Comedian George Carlin, who died Sunday of heart failure, was due to accept the Mark Twain Prize in a November ceremony. Courtesy The John F. Kennedy Center hide caption

itoggle caption Courtesy The John F. Kennedy Center
George Carlin

Comedian George Carlin, who died Sunday of heart failure, was due to accept the Mark Twain Prize in a November ceremony.

Courtesy The John F. Kennedy Center
George Carlin in 1967 i i

Before his counterculture awakening, a fresh-faced, clean-cut Carlin performed on the CBS sketch-comedy program Away We Go in the late '60s. Hulton Archive/Getty Images hide caption

itoggle caption Hulton Archive/Getty Images
George Carlin in 1967

Before his counterculture awakening, a fresh-faced, clean-cut Carlin performed on the CBS sketch-comedy program Away We Go in the late '60s.

Hulton Archive/Getty Images
George Carlin in 1981 i i

Carlin in a 1981 TV performance. The comic told NPR in 1997 that touring can be tiring, but the drudgery of working the road is "part of the package" — and "I don't let something that can be seen as negative ... rob me of the joy I get." Ken Howard/Getty Images hide caption

itoggle caption Ken Howard/Getty Images
George Carlin in 1981

Carlin in a 1981 TV performance. The comic told NPR in 1997 that touring can be tiring, but the drudgery of working the road is "part of the package" — and "I don't let something that can be seen as negative ... rob me of the joy I get."

Ken Howard/Getty Images

Comedian George Carlin, who died Sunday of heart failure at 71, was known for an act featuring "seven dirty words" that became the focus of a Supreme Court case. But he wasn't always a controversial figure.

His early act was marked by clever wordplay and spoofs of popular culture. He showed up on Ed Sullivan or The Tonight Show in his suit and tie throughout the 1960s. America loved the clean-cut New Yorker.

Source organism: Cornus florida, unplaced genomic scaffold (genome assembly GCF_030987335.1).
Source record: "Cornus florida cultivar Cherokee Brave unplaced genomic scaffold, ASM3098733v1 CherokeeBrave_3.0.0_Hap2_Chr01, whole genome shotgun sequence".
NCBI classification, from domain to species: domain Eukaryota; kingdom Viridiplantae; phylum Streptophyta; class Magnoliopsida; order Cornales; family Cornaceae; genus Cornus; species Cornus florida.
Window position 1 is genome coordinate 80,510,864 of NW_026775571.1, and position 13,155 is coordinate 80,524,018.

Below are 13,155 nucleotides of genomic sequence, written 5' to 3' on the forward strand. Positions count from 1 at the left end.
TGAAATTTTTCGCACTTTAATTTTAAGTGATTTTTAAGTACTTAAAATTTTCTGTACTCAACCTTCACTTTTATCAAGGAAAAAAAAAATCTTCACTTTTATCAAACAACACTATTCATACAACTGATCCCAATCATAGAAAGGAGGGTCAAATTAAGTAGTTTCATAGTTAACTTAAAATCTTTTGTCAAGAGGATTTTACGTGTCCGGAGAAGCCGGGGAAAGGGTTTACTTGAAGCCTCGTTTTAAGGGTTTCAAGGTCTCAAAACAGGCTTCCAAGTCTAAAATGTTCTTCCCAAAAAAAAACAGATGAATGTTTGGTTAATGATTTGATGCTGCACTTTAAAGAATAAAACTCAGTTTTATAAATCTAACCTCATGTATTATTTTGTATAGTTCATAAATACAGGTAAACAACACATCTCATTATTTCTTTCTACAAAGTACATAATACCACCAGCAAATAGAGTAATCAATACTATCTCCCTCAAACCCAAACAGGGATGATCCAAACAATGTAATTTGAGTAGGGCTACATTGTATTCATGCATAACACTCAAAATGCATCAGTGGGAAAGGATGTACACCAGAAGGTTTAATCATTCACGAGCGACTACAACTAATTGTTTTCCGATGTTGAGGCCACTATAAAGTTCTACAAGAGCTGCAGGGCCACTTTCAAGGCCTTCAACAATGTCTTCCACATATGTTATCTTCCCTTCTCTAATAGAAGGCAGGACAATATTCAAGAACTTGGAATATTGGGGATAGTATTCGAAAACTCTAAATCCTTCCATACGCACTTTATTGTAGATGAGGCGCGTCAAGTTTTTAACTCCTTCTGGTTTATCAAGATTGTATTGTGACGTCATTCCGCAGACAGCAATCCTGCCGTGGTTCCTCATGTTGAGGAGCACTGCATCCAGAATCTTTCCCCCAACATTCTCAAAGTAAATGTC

"I went through about eight or nine years of what essentially were the extended 1950s, sort of a button-down period. But that was when the country was changing," he said.

And Carlin changed with it. Carlin told NPR in 2004 that he felt alienated from his fan base of fortysomethings. Their kids were defining the era. He changed his look, grew out his hair and the beard that would become his trademark, and he steered his sharp, observational humor toward subjects that other comics of his generation and stature didn't dare touch: Vietnam, the counterculture, drugs and, of course, obscenity.

Seven Words

"There are 400,000 words in the English language, and there are seven of them you can't say on television," Carlin would say in a routine in the '70s. "What a ratio that is: 399,993 to seven. They must really be bad."

And he famously proceeded to say them.

Police in Milwaukee arrested him for disturbing the peace after a performance in 1972. He was arrested several more times after that, but he refused to drop the bit from his act.

"It had a wonderfully rhythmic — the reading of those seven words, the way they were placed together — had a magnificent kind of a jazz feeling," Carlin said about the routine on WHYY's Fresh Air. "And so I knew I had done something that was making an important point about the hypocrisy of all of this."

In 1978, the "seven dirty words" riff was the focal point of a Supreme Court ruling: The New York radio station WBAI had played a recording of it — without bleeps — and caught the ire of the Federal Communications Commission. A 5-4 decision reaffirmed the government's right to regulate speech that the FCC deems offensive.

Crossing the Line

Meanwhile, Carlin's iconoclasm had become part of the mainstream. He won Grammy Awards; he was the host for the first episode of Saturday Night Live. And his envelope-pushing and pointed politics helped pave the way for comedians from Richard Pryor to Cheech and Chong to Eddie Murphy to Chris Rock to Bill Maher.

"I like to find out where the line might be drawn and then deliberately cross it," he said during an NPR interview in 2000. "There are an awful lot of taboos. ... I just enjoy squashing them and stepping on them and peeling them apart and trying to expose them to people. For some reason, it makes me happy."

In the decades since Carlin first cast his lot with the counterculture, he has come to be nearly universally regarded as one of America's greatest comedians. Just a few days ago, The Kennedy Center announced that Carlin would be awarded this year's Mark Twain Prize, the nation's highest honor for humorists.